A couple living at the Summerland Waterfront Resort is trying to sell their unit because of strata changes which will require them to pay significantly higher strata fees or have their unit included in the resort’s rental pool (John Arendt - Summerland Review)
Couple living at Summerland resort facing increases

Permanent residents of Summerland Waterfront Resort told fees will more than double

(Big White Ski Resort)
28 more cases of COVID-19 linked to Big White cluster

More than 200 cases have been identified since the cluster was announced

A cow moose wanders around the Silver Star Elementary School neighbourhood Tuesday, Jan. 19. (Contributed)
Moose chases two people near North Okanagan school

Conservation and dog control attending to the situation

The sale of the Kirschner Mountain Development for $22M marks the largest in Realtor history, in the Okanagan. (Contributed)
Kelowna mountain development sold for $22M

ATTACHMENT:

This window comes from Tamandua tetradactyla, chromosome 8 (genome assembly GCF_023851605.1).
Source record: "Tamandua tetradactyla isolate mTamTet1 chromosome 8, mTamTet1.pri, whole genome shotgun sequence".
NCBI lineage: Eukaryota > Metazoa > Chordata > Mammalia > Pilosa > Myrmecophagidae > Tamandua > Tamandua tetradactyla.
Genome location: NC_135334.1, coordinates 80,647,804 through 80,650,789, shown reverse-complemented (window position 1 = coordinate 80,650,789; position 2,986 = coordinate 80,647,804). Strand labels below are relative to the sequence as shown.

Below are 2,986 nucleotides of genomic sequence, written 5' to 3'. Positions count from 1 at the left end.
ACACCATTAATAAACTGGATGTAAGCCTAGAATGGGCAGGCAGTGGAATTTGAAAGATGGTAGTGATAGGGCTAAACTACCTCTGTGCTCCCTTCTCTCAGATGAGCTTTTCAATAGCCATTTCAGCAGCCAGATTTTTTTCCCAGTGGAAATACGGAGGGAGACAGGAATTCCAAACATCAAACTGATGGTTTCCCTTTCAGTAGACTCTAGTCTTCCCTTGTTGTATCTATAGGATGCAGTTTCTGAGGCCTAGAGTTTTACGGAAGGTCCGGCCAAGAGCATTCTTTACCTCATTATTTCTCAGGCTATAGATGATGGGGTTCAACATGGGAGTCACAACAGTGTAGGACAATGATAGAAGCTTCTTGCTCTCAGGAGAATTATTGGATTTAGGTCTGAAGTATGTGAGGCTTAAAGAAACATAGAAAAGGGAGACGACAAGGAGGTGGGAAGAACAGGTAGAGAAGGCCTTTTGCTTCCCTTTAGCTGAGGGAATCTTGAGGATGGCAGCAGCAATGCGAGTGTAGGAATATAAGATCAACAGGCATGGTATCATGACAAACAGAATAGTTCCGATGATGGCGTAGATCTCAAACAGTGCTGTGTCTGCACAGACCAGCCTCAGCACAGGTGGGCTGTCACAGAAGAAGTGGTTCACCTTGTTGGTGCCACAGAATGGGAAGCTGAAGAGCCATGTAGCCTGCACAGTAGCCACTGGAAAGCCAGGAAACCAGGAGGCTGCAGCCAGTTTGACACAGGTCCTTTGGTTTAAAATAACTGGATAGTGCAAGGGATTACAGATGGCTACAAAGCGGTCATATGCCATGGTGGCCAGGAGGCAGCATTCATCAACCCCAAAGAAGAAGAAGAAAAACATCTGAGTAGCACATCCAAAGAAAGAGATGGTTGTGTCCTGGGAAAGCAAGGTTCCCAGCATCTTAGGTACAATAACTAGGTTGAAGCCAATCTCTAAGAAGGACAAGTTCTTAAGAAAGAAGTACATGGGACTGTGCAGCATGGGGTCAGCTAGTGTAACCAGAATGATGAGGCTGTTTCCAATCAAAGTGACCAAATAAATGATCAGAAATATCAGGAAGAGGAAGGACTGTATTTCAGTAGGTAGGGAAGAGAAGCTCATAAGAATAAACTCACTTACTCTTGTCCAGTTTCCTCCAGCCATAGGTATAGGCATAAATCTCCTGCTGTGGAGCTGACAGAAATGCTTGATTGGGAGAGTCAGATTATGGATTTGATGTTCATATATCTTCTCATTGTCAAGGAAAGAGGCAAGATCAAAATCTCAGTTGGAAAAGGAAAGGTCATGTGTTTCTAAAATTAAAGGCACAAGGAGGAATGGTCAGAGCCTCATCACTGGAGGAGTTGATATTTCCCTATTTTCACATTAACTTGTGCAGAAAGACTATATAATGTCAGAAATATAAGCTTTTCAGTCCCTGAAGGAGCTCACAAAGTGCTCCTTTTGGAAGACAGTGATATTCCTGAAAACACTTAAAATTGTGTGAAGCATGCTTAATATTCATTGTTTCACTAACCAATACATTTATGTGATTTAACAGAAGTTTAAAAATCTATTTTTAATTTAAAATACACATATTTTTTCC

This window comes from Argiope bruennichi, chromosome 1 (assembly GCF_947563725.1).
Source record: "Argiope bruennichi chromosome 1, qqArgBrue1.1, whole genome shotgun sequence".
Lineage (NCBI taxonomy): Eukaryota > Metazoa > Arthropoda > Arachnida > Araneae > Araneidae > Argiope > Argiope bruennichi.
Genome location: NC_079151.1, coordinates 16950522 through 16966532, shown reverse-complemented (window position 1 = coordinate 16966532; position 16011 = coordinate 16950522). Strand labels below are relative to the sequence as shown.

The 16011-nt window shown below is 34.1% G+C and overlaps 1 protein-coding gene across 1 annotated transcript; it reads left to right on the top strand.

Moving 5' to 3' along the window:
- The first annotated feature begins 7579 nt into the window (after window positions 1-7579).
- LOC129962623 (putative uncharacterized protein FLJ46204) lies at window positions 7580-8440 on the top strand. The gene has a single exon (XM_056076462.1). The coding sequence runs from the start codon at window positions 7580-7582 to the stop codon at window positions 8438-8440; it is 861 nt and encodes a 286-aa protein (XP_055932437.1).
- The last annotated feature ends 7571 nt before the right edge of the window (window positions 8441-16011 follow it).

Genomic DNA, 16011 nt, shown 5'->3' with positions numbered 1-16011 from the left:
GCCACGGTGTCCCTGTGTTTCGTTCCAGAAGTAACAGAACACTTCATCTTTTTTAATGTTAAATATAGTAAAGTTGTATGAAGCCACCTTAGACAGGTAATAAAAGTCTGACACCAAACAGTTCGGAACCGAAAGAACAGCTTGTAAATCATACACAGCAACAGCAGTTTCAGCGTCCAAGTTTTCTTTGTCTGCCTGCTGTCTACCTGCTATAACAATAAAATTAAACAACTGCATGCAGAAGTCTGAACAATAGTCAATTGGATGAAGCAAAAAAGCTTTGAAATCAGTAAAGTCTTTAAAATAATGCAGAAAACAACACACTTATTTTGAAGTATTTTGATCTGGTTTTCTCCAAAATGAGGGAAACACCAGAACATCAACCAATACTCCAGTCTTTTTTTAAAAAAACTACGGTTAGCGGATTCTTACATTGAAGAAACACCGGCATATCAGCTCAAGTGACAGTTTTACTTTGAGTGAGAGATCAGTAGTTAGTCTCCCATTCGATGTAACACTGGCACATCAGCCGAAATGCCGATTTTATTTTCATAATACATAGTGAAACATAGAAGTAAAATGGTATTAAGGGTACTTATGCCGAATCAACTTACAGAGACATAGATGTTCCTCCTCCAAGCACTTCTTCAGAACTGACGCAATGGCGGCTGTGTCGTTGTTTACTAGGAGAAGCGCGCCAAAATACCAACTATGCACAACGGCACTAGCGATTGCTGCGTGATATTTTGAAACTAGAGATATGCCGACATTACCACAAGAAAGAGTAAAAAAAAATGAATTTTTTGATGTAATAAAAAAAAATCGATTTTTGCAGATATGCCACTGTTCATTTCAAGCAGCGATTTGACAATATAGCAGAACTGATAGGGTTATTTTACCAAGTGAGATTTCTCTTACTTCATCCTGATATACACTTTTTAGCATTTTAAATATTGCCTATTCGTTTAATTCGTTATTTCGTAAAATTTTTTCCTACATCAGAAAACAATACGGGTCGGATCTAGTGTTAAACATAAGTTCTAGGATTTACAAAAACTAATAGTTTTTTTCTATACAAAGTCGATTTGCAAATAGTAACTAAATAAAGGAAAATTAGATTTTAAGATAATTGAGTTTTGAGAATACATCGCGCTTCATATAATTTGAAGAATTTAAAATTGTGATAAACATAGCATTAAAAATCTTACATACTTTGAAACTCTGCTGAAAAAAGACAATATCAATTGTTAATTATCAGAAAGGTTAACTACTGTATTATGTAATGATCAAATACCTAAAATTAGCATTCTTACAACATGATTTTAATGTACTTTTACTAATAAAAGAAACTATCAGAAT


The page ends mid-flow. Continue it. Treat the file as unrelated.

The sale of the 640-acre Kirschner Mountain development has made the history books

New Westminster TV production designer, Rick Whitfield, has designed an office in a box for British Columbians in need of a private workspace. (BC Box Office photo)
PHOTOS: B.C. man designs ‘box office’ solution for those working from home

‘A professionally designed workspace on your property, away from the distractions of home’

Chilliwack ER doctor Marc Greidanus is featured in a video, published Jan. 18, 2021, where he demonstrates and describes effectiveness of various styles of masks. (Youtube)
VIDEO: Emergency room doctor runs through pros and cons of various masks

‘We’ve been asked to wear a mask and it’s not that hard,’ Greidanus says.

(Pixabay photo)
VIDEO: Tip to Metro Vancouver transit police helps woman 4,000 km away in Ohio

Sgt. Clint Hampton says transit police were alerted to a YouTube video of the woman in mental distress

Most Read